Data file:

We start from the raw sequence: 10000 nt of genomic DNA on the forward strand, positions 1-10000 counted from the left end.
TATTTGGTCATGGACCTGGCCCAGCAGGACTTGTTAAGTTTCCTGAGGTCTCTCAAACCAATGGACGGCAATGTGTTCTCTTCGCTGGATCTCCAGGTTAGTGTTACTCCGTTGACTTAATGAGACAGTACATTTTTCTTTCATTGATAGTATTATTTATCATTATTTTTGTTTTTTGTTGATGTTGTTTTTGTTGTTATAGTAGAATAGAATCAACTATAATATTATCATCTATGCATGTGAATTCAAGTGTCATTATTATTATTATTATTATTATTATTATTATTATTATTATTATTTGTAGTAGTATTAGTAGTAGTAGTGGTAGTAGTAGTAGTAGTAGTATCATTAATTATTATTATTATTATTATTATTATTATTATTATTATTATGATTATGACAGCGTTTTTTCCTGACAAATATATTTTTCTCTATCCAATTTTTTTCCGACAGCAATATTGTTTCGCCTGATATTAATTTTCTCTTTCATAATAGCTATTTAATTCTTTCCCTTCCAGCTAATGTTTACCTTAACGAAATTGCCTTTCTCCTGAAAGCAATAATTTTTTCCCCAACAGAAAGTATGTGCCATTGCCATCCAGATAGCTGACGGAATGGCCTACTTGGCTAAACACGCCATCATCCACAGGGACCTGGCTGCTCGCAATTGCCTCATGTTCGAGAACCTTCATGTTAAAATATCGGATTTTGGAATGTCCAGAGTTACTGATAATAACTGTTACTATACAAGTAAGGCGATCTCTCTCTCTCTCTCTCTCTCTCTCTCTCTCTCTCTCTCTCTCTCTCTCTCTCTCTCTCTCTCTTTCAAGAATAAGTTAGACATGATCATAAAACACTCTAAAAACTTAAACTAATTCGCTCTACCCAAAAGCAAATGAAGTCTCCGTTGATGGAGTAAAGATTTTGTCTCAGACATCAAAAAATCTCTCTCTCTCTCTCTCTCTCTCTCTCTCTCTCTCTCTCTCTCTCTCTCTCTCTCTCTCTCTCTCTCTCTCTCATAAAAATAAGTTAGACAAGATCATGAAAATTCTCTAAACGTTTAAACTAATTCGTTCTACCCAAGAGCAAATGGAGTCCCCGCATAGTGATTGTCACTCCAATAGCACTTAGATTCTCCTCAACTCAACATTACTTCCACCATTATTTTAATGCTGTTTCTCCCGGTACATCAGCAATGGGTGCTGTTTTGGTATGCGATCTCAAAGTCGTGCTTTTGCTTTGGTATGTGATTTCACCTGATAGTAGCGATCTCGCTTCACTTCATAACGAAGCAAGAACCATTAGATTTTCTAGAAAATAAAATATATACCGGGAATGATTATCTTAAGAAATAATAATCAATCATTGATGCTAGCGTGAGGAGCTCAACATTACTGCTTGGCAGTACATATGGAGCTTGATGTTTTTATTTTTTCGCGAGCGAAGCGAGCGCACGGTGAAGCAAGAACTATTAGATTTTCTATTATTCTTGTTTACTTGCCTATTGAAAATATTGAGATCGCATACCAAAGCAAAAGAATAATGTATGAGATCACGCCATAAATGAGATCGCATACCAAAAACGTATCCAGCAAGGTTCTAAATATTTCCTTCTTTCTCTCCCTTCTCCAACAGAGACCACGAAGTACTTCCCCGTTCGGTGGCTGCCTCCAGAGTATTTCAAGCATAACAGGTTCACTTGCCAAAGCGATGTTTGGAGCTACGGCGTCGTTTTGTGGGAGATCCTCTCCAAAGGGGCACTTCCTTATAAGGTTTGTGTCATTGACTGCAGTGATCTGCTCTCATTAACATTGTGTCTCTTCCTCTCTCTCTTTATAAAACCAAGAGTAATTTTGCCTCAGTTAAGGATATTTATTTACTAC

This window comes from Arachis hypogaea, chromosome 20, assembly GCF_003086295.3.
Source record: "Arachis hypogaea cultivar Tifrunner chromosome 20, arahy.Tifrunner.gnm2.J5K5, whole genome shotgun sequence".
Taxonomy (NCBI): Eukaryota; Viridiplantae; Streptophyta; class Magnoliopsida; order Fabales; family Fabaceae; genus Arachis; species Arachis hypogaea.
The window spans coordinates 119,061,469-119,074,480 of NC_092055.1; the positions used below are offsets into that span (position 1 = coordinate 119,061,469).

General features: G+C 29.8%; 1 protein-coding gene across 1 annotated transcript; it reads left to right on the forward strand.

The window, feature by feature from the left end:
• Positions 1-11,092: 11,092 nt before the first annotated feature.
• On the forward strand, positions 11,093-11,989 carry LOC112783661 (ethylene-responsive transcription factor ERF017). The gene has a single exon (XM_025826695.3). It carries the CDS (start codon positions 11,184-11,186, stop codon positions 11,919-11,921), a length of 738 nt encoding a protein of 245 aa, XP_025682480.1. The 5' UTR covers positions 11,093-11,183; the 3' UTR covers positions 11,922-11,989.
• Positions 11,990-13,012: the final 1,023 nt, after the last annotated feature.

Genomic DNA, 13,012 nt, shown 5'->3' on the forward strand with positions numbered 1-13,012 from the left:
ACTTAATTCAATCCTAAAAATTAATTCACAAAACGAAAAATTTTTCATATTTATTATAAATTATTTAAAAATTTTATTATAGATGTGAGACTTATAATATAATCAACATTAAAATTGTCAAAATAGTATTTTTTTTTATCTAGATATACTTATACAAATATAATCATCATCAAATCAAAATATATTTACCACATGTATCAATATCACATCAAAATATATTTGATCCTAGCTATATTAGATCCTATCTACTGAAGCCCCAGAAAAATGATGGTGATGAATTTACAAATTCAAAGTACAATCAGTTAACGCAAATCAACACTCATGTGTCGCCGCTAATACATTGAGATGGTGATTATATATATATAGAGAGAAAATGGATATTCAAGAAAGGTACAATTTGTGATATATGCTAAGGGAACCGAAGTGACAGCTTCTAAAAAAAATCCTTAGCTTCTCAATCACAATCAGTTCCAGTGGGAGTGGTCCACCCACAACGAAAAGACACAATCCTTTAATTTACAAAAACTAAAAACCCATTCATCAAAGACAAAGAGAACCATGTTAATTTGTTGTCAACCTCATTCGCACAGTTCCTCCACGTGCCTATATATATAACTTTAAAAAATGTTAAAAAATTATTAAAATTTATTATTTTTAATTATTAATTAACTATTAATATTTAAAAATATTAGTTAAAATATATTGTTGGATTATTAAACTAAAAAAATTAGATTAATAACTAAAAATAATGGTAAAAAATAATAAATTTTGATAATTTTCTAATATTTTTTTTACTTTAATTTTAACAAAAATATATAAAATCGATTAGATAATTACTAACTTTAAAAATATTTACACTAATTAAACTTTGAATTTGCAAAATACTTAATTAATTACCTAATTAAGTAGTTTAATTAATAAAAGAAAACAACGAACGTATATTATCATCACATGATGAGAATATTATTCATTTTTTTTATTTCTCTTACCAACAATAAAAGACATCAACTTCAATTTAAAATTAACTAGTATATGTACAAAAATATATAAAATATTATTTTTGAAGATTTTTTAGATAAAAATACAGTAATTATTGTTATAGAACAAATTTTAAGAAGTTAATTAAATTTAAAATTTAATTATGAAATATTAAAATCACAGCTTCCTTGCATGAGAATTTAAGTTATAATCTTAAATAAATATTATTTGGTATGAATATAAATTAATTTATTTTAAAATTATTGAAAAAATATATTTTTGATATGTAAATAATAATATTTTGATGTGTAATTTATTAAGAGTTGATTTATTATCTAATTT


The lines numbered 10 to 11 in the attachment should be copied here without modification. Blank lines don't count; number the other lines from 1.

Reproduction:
• On the forward strand, positions 11,093-11,989 carry LOC112783661 (ethylene-responsive transcription factor ERF017). The gene has a single exon (XM_025826695.3). It carries the CDS (start codon positions 11,184-11,186, stop codon positions 11,919-11,921), a length of 738 nt encoding a protein of 245 aa, XP_025682480.1. The 5' UTR covers positions 11,093-11,183; the 3' UTR covers positions 11,922-11,989.
• Positions 11,990-13,012: the final 1,023 nt, after the last annotated feature.